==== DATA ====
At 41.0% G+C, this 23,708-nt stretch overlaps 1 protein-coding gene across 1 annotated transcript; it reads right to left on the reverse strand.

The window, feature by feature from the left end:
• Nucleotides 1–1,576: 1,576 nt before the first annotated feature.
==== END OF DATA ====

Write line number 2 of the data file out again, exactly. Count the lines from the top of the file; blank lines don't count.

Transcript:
The window, feature by feature from the left end: